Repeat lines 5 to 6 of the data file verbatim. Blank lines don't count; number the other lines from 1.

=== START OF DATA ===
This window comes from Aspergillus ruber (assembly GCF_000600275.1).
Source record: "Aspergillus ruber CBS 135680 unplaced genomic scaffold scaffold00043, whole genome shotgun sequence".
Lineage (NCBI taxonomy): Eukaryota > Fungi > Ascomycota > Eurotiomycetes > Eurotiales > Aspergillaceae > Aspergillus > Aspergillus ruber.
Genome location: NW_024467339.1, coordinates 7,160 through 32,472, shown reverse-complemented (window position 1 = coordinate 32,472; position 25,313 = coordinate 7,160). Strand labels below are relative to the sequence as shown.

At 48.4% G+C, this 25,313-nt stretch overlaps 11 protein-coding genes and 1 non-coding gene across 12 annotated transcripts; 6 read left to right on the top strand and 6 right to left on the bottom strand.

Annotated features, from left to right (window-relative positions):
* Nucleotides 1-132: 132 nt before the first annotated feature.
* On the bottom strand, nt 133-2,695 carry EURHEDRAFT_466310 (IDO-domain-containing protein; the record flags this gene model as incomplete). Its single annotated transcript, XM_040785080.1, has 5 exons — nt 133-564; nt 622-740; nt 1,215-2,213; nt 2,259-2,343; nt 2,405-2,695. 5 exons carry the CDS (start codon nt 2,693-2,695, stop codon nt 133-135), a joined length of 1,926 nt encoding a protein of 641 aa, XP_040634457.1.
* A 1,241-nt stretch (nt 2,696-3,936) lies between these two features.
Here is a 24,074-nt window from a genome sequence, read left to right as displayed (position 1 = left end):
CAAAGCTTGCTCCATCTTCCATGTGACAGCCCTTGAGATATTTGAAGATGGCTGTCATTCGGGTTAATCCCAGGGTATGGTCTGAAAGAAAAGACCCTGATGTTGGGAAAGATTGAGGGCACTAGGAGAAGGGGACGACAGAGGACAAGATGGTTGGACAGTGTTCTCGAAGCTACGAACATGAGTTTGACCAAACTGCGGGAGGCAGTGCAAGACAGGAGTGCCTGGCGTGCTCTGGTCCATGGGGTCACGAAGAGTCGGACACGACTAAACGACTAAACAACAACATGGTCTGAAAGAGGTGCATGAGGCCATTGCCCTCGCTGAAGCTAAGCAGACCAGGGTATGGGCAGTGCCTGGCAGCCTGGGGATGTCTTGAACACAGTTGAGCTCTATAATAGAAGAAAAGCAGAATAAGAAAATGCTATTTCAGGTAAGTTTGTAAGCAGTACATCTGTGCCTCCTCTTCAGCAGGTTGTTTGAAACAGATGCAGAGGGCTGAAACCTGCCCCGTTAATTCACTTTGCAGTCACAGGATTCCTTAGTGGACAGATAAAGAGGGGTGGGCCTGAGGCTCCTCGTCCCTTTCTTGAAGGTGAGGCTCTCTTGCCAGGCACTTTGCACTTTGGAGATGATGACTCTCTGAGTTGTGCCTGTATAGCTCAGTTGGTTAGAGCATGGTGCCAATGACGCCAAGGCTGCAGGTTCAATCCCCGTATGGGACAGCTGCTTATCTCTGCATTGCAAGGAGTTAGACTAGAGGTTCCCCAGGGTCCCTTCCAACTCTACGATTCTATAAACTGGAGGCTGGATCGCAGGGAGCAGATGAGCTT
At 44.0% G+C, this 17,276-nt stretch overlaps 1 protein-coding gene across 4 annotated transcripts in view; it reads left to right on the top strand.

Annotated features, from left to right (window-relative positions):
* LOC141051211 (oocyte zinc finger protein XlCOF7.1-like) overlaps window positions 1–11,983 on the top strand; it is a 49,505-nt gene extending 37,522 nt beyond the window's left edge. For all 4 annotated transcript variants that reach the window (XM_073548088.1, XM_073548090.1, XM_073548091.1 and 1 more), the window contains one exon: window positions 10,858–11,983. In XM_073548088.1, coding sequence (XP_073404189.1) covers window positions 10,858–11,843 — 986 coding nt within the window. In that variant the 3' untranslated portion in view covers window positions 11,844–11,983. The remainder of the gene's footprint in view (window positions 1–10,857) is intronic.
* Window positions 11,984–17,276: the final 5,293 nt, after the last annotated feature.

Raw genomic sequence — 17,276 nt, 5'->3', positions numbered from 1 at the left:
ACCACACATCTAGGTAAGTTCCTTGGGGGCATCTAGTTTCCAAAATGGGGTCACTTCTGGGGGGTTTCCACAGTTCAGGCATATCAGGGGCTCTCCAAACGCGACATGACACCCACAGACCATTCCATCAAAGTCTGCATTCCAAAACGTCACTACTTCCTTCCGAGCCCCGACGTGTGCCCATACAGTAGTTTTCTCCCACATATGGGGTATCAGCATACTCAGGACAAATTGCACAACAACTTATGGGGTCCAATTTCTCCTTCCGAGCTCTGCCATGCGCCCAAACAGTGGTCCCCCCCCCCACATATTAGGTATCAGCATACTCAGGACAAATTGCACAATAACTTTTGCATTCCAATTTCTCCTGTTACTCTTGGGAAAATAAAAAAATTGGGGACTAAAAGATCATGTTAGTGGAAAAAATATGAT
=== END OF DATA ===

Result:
At 48.4% G+C, this 25,313-nt stretch overlaps 11 protein-coding genes and 1 non-coding gene across 12 annotated transcripts; 6 read left to right on the top strand and 6 right to left on the bottom strand.

Annotated features, from left to right (window-relative positions):